views of key individuals, helps get at
issues/problems you might not have thought
of in advance
■ Cons: Can be time consuming, will not get a
representative sample of a community
■ Tips: Avoid leading questions, ask as many
open ended-questions as possible, go from big
picture to details, record and transcribe when
possible, practice questions and follow-up
■ Pros: can be more efficient time-wise; can give you a sense of community
■ Cons: can be easy to misinterpret as getting the opinions of all the people in the
■ Tips: NOT a group interview; be intentional about who you choose; use very few
questions (2-4 for an hour); two people needed to facilitate (one to observe and take
notes, one to get everyone to participate)
Ethnographic Assessment/Field Study
■ Observation and Participant Observation
■ People will tell you what you want to hear; you get a different sense of a problem by
watching people in daily life
■ Can be in the form of asking people to give you a tour of their community
■ Take notes on informal interactions and conversations too!
■ Pros: reliable information if used intentionally (what people say vs. what they really
do); can help build trust with a community
■ Cons: Can be time consuming, especially given time it can take to build rapport and
help people be less self-conscious; biases can distort what you see
Ethnographic Assessment/Field Study
■ "Rapid ethnographic assessment is an approach for rapidly characterizing the
sociocultural landscape (Beebe 1995).
■ Rapid ethnographic assessment provides insight into the socio-cultural nature of a
region by identifying the current key actors, issues, sentiments, resources, activities
and locations, and any recent changes. Rapid ethnographic assessment is
particularly useful when product demands allow little time for detailed
anthropological field work (Bauersfeld and Halgren 1996).
■ It is also called for when groups are faced with operating in a region where they have
little experience or working with an unfamiliar group (Bentley et al. 1988)."
■ Ask people in the community to take pictures of
■ things that are important to them, the things they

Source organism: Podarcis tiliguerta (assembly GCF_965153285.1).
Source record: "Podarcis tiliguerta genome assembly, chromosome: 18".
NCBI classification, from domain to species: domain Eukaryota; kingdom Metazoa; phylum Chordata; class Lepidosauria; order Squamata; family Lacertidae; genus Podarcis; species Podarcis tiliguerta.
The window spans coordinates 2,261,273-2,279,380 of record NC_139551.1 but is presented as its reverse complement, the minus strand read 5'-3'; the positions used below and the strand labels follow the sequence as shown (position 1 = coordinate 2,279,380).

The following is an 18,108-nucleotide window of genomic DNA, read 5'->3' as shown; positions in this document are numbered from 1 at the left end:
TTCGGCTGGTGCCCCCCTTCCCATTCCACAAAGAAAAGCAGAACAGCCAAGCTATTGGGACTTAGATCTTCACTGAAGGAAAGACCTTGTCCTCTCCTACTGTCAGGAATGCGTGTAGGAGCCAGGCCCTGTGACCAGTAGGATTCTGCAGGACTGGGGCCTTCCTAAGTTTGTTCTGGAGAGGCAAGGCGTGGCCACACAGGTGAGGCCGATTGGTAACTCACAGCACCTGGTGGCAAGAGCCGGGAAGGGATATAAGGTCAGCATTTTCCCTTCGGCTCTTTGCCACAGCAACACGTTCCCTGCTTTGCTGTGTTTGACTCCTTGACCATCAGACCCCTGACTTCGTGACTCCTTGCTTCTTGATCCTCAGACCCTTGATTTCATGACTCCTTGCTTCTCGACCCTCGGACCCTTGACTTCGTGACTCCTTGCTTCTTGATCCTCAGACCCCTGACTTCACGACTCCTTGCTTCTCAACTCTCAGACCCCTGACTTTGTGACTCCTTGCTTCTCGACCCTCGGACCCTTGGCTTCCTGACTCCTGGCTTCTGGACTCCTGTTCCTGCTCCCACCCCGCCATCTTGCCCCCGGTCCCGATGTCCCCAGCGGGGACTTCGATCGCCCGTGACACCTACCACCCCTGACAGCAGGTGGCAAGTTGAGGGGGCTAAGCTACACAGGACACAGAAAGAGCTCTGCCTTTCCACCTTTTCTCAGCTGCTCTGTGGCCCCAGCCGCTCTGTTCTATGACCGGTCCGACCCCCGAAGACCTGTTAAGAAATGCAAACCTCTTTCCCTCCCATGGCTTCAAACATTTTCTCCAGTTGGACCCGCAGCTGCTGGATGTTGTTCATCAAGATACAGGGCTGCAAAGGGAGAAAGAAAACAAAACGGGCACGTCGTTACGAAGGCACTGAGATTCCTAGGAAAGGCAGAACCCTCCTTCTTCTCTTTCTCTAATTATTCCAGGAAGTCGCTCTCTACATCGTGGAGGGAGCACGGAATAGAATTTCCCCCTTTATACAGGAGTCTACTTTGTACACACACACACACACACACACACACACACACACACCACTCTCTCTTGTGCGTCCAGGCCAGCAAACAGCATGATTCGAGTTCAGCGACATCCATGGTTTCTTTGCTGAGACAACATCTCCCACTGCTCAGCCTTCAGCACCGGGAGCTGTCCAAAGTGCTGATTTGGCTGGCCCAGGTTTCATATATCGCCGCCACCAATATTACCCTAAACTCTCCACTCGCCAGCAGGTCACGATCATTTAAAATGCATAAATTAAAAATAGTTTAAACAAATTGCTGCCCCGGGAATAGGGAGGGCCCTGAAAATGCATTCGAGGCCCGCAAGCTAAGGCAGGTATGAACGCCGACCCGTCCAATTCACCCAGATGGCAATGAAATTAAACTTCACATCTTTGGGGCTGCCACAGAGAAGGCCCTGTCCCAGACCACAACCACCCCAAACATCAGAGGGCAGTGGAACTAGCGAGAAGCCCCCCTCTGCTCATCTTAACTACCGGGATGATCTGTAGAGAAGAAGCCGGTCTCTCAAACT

most want changed, etc…
■ They provide an explanation of why they took that
picture and what it means to them
■ Can be done between trips
Ethnographic Decision Modeling
■ Ask people how what they to do in specific
situations (and all the variations)
■ This gets at criteria that might not be
captured by a traditional alternatives
analysis that might focus more on
cost/benefit or objective criteria like
distance (ex. a sick child might be taken
farther to a traditional healer if there is a
belief they are more effective for certain
■ Example: class attendance
Take-Aways (In General)
■ Recent meeting at NIST, increasingly common for social scientists to join ”hard”
■ Ongoing emphasis of NSF on multi-disciplinary/cross-cutting research
■ Need for coherent, systematic evaluation
Take-Aways (In Particular)
■ Multiple sources of data + triangulation whenever possible
■ Keep an open mind and avoid biases—let people guide you
Select References and Resources:
■ Beebe, James (2014). Rapid Qualitative Inquiry: A Field Guide to Team-Based
Assessment, 2nd ed. Lanham, MD: Rowman and Littlefield.
■ Bernard, H. Russell. (2011). Research Methods in Anthropology: Qualitative and
Quantitative Approaches, 5th ed. Lanham, MD: AltaMira Press.
■ Carley, K. et al. (2012). Data-to-model: a mixed initiative approach for rapid ethnographic
assessment. Computational Math Organ Theory, 18, 300–327.
■ McNall, M. and Foster-Fishman, P. (2007). Methods of rapid evaluation, assessment, and
appraisal. American Journal of Evaluation, Vol. 28 (2), 151-168.
■ Van Holt et al (2013). Rapid ethnographic assessment for cultural
mapping. Poetics Vol. 41 (4), 366-383.
■ Sage “Little Blue” Methods Books. http://methods.sagepub.com/